As someone who believes in that planning can improve people’s lives, it has been frustrating to see conspiracy theories emerge around concepts designed to make our neighbourhoods more liveable and inclusive.

Neither I nor my colleagues wish to imprison anyone or confiscate their cars. We do want to do is enable people to meet most of their daily needs within a reasonable distance of their home. The 20-minute neighbourhood (20MN) principles adopted by the Scottish Government attempt to facilitate connected, compact neighbourhoods with active and sustainable transport options. But the obstacles to making them a reality are huge.

Most existing neighbourhoods are designed around the primacy of motorised vehicles. Retrofitting them to support more active forms of travel will not be easy. To make movement safe for cyclists and pedestrians, car users would have to accept that they no longer have priority. This may not be electorally popular.

Even with significant investment, the configurations of roads and streets mean that not all localities can form 20MNs. To be successful, a 20MN needs to provide local facilities and services – shops, schools, greenery/parks, and ideally workspaces too. Large-enough populations are needed to make all these viable if the potential benefits such as improvements to the quality of life, air quality, biodiversity, and mental health are to be achieved.

The 20MN is not a new concept. Its origins go back to the garden city movement. What is new is the accompanying fearmongering.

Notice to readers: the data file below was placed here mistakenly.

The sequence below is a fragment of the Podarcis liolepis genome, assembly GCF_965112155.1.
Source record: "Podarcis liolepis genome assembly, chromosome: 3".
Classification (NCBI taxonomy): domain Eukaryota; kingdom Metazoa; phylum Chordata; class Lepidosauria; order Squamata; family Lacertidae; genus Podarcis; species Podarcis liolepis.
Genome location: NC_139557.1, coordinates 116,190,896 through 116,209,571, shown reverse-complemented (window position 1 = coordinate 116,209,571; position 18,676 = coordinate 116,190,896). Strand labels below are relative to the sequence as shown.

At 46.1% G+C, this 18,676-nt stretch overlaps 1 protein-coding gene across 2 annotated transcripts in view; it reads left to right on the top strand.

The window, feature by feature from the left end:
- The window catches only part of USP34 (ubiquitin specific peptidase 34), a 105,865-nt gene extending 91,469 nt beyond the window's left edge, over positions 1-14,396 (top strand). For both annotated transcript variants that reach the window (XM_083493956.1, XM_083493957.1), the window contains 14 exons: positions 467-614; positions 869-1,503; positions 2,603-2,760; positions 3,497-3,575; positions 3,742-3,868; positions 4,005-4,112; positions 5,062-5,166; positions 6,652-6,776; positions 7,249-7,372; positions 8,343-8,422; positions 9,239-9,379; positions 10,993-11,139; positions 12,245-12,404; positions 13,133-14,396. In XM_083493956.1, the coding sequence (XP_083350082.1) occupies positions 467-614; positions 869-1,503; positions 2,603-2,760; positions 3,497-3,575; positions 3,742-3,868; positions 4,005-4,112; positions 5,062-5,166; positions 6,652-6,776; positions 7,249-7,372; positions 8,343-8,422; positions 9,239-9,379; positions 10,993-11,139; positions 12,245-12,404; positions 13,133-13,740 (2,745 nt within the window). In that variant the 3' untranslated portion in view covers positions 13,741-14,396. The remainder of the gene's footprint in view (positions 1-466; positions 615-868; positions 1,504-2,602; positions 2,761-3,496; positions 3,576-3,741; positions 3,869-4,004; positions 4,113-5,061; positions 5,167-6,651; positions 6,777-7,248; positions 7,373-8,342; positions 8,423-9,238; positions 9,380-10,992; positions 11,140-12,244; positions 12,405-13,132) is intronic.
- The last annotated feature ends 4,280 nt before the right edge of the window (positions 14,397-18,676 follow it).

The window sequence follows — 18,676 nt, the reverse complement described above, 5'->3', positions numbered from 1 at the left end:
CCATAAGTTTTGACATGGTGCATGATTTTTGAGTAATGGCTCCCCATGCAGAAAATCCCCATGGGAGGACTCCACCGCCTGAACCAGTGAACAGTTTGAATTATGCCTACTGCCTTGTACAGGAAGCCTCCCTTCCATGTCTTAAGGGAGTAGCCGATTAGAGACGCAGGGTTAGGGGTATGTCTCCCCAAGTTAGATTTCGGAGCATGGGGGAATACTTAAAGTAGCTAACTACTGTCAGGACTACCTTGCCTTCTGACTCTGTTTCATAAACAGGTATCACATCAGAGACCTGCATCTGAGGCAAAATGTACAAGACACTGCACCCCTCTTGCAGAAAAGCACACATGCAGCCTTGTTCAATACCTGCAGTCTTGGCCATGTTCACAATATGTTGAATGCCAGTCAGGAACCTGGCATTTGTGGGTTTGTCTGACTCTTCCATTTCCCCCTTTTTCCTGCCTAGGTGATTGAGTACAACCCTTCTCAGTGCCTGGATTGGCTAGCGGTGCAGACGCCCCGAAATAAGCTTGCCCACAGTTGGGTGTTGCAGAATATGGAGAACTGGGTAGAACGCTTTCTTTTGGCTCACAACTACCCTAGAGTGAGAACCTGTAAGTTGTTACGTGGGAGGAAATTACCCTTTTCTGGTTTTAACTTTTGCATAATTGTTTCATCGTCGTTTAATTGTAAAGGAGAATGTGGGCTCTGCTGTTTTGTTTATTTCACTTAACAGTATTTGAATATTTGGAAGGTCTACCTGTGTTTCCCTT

Opposition typically comes from those who fear that 20MNs will de-prioritise the use of cars. But motorised public transport, taxis and personal vehicles will all still obviously be needed. The point is not to eradicate cars but to make cleaner and safer alternatives more attractive.

Interest in 20MNs was greatly accelerated by the Covid-19 pandemic. Globally, governments have expressed interest in a future that is more resilient to health and economic crises. The inadequacies of our existing built environment were highlighted, revealing widespread structural inequalities. The pandemic also unleashed an unprecedented wave of conspiracy theories so we should not be surprised that people who came to distrust governments, academia and authorities should be attracted to other theories portraying them as malign actors.

There is also the fact that some of the problems that we urban designers and planners are seeking to address – isolated communities, lack of amenities, poor transport links etc – were caused because we abetted a traffic engineering approach to the design and operation of our streets since the middle of the last century.

There remains a lack of consideration, beyond naïve environmental determinism, of the two-way relationship between the built environment and people’s behaviour. Personal choice will impact on the deliverability of 20MNs but this is not being factored into plans.

Without a strong political mandate and considerable financial resources, architects, urban designers and planners will have limited ability to improve the lives of people in potential 20MNs.

Dr Husam AlWaer is Reader in Architecture and Urbanism at the University of Dundee